The Film Industry Working Group was tasked with reporting back to the minister by the end of June on ways to restore the right for film workers to bargain as a collective without stepping on the toes of people wanting to remain independent contractors. That work was specific to the film sector, but Lees-Galloway said it helped inform him more broadly on extending rights for workers in contracting roles.
“I’m particularly interested in ensuring working people, no matter what type of relationship they’re in, have access to being able to be union members and potential access to the rights to collective bargaining,” he said.
The government has legislation before the house to unwind industrial law changes restricting collective bargaining and has a separate working group tasked with investigating sector-wide collective agreements. The Fair Pay Agreements working group, chaired by former Prime Minister Jim Bolger, is due to report back next month.
The film sector’s use of contractors has been a focal point for industrial law since a 2005 Supreme Court ruling against Peter Jackson’s Three Foot Six unit. The judges ruled that a model maker for Weta Workshops employed as an independent contractor was effectively an employee. The previous administration rewrote the law in 2010 after Hollywood studio Warner Bros threatened to pull filming of The Hobbit movie out of New Zealand.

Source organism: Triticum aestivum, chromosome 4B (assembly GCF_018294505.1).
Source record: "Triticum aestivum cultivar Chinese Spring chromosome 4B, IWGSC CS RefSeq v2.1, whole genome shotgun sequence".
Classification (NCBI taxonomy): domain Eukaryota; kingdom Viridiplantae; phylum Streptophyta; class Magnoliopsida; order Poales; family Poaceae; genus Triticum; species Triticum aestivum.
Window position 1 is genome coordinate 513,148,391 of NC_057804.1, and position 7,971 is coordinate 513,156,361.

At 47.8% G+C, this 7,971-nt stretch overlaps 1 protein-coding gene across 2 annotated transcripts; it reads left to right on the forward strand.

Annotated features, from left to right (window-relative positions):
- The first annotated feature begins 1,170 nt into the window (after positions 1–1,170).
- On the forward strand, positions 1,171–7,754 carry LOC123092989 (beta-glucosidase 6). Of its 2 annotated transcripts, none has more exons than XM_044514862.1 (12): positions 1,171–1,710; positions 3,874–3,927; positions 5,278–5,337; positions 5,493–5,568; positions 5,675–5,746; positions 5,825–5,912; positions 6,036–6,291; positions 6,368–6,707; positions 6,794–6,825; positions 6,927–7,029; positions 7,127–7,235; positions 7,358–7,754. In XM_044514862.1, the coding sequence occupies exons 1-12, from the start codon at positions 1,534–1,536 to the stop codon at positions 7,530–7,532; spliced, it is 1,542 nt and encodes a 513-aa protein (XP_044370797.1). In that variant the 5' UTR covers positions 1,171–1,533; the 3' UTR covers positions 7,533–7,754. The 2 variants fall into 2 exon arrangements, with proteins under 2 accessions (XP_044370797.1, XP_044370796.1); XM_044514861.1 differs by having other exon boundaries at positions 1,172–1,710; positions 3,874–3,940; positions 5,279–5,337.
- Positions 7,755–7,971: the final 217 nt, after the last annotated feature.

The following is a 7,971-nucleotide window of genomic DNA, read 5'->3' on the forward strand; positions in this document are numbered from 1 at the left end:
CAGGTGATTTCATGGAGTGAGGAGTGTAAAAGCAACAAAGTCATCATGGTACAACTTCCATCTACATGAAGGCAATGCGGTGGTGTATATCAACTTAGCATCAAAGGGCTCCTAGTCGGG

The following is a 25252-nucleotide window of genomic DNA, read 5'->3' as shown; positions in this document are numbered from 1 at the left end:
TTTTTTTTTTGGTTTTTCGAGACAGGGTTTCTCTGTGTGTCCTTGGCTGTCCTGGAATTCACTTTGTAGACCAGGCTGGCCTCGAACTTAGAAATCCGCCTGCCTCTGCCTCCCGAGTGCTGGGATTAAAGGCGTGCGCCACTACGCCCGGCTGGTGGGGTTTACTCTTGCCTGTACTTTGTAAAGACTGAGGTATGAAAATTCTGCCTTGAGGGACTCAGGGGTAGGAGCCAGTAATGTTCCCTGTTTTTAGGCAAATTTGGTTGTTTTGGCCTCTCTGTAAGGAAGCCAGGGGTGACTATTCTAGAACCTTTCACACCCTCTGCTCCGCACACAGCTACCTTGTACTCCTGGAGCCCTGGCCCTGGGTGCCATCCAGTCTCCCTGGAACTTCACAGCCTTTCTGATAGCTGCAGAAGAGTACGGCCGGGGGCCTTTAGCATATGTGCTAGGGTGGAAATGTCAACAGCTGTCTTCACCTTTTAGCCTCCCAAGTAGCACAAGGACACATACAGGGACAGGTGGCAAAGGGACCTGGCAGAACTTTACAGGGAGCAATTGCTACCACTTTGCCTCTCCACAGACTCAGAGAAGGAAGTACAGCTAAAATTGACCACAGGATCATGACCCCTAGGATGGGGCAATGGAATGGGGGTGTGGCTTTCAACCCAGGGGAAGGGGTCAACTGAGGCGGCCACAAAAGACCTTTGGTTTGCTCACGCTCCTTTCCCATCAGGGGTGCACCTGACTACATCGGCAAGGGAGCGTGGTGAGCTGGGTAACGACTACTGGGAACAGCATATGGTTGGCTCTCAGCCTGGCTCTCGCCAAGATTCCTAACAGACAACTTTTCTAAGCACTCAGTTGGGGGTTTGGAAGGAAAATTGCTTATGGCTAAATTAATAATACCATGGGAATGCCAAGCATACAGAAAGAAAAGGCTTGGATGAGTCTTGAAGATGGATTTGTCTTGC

Lees-Galloway was part of a panel of ministers speaking to a Council of Trade Unions-hosted event on transitioning to a low-carbon economy.
He said collective bargaining enhances the rights for working people and puts them in a stronger position to push for conditions that are appropriate to their industry and occupation.
Unions have been wrestling with their relevance as more workers take on contract roles, which prevents them from collective bargaining due to anti-trust rules in the Commerce Act. There were 355,511 union members as at March 31, 2017, accounting for about 14 percent of the labour force at the time, Registrar of Unions figures show. That is down from 17 percent in 2012.
Lees-Galloway said he wants to make sure the employment relations framework is appropriate for everybody and that flexible arrangements don’t undermine job security.
The Westpac McDermott Miller employee confidence survey last week showed workers were less optimistic about the jobs market, with dwindling expectations for a pay hike and fewer people feeling secure in their jobs.
Lees-Galloway said the government will work with regions where a key industry – such as Taranaki energy sector – is facing an existential change. He wants to have a regime where people can stay in the regions rather than gravitate to Auckland.